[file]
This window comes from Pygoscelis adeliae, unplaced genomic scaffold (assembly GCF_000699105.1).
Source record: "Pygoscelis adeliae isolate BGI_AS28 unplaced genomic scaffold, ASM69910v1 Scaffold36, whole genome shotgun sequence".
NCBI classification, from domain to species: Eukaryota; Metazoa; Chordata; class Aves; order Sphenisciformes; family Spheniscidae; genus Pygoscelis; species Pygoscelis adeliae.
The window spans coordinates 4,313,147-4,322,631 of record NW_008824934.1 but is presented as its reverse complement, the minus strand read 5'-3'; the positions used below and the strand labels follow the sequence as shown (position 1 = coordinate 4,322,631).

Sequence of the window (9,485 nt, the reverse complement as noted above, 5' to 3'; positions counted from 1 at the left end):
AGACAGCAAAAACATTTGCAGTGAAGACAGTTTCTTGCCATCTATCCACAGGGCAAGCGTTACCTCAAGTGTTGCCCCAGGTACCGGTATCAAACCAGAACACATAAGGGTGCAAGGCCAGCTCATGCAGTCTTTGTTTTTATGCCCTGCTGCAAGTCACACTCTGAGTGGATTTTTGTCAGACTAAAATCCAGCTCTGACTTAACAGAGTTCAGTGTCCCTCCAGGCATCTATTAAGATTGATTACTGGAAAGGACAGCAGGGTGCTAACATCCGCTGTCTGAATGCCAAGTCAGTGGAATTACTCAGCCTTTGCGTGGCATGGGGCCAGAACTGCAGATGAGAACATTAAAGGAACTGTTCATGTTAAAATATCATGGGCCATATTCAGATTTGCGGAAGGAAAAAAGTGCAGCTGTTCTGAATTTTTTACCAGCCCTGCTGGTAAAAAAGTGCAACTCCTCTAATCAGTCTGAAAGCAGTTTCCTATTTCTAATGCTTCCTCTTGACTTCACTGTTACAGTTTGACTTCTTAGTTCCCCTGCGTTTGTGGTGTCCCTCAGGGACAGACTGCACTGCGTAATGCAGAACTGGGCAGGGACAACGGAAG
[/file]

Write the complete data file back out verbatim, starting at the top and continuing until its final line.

This window comes from Pygoscelis adeliae, unplaced genomic scaffold (assembly GCF_000699105.1).
Source record: "Pygoscelis adeliae isolate BGI_AS28 unplaced genomic scaffold, ASM69910v1 Scaffold36, whole genome shotgun sequence".
NCBI classification, from domain to species: Eukaryota; Metazoa; Chordata; class Aves; order Sphenisciformes; family Spheniscidae; genus Pygoscelis; species Pygoscelis adeliae.
The window spans coordinates 4,313,147-4,322,631 of record NW_008824934.1 but is presented as its reverse complement, the minus strand read 5'-3'; the positions used below and the strand labels follow the sequence as shown (position 1 = coordinate 4,322,631).

Sequence of the window (9,485 nt, the reverse complement as noted above, 5' to 3'; positions counted from 1 at the left end):
AGACAGCAAAAACATTTGCAGTGAAGACAGTTTCTTGCCATCTATCCACAGGGCAAGCGTTACCTCAAGTGTTGCCCCAGGTACCGGTATCAAACCAGAACACATAAGGGTGCAAGGCCAGCTCATGCAGTCTTTGTTTTTATGCCCTGCTGCAAGTCACACTCTGAGTGGATTTTTGTCAGACTAAAATCCAGCTCTGACTTAACAGAGTTCAGTGTCCCTCCAGGCATCTATTAAGATTGATTACTGGAAAGGACAGCAGGGTGCTAACATCCGCTGTCTGAATGCCAAGTCAGTGGAATTACTCAGCCTTTGCGTGGCATGGGGCCAGAACTGCAGATGAGAACATTAAAGGAACTGTTCATGTTAAAATATCATGGGCCATATTCAGATTTGCGGAAGGAAAAAAGTGCAGCTGTTCTGAATTTTTTACCAGCCCTGCTGGTAAAAAAGTGCAACTCCTCTAATCAGTCTGAAAGCAGTTTCCTATTTCTAATGCTTCCTCTTGACTTCACTGTTACAGTTTGACTTCTTAGTTCCCCTGCGTTTGTGGTGTCCCTCAGGGACAGACTGCACTGCGTAATGCAGAACTGGGCAGGGACAACGGAAG